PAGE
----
Feeding marmots is a crime, ecologically harmful
Tourism is an important economic sector in Ladakh. The region was opened for tourism in 1974 and a record five lakh tourists have visited the region in 2022 so far. Many of these tourists are keen to visit the tourist sites such as Pangong-tso, which became famous as a location in the Hindi film, 3 Idiots.
While tourists take back a lot of good memories and photographs from Ladakh, one can ask what they leave back in Ladakh? The increase in tourism has resulted in multiple problems including plastic waste, loss of fragile habitats and disruption of the ecology of many wildlife species. Marmots are probably the best example of this damage, as they have become popular social media subjects for many tourists who visit Ladakh, especially Pangong-tso.
Marmots are generally shy by nature. They normally bask near their burrows in and around wetlands in higher altitude areas of Ladakh. These animals are regarded as being ‘cute’ and their calm nature has made them especially susceptible to negative impacts of tourism in areas where their habitats are close to popular routes such as the road to Pangong-tso.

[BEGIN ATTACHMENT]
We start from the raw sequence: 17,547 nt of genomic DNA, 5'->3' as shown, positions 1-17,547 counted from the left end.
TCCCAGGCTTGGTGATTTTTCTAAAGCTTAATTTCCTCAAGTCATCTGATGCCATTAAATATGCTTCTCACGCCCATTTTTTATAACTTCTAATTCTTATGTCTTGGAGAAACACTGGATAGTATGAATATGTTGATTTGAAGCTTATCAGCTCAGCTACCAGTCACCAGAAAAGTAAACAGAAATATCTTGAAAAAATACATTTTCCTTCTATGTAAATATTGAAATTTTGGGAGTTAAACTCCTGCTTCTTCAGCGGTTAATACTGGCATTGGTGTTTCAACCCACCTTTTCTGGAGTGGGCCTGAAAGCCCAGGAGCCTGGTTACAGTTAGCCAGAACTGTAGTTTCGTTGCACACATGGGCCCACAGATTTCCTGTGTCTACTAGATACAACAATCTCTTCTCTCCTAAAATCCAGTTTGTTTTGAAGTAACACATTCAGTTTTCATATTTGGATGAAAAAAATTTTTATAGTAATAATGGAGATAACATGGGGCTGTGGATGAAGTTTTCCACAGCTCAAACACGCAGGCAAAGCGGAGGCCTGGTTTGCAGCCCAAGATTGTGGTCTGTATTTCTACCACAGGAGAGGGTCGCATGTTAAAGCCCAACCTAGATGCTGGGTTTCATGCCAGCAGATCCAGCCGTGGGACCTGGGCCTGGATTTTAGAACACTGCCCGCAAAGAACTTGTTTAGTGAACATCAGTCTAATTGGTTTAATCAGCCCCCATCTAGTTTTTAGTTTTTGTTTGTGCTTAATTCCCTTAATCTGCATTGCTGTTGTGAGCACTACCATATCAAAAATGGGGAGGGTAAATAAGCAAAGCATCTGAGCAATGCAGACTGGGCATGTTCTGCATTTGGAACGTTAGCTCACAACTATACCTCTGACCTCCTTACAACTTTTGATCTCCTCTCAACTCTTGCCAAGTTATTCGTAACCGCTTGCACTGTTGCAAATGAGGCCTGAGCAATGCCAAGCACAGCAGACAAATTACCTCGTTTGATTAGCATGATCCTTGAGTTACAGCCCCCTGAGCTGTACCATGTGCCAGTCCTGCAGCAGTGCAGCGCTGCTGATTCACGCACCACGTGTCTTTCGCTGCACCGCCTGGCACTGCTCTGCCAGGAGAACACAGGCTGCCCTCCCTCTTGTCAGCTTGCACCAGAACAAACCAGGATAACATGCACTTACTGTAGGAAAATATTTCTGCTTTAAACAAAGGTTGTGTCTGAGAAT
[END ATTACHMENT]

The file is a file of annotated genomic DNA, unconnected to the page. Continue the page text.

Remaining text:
Over the last few years, these wild rodents along the road to Pangong-tso have become so habituated to humans that they have lost their inherent fear, which makes them vulnerable to hunting. More importantly, tourists seem drawn to them and they have become a regular feature on social media posts. As a result, the marmot population along the road to Pangong-tso have acquired a taste for factory-processed food such as biscuits, potato chips, corn flakes etc. While this area is under the Changthang Wildlife Sanctuary, there is little to stop the tourists from feeding the marmots with processed food and handling them—the unnatural diet increases risks of lifestyle diseases among the marmots, while the constant handling makes them vulnerable to stress-related ailments and increases the risk of transmission of zoonotic diseases between humans and marmots. Unfortunately, the photographs on social media only fuel this behaviour further among other tourists.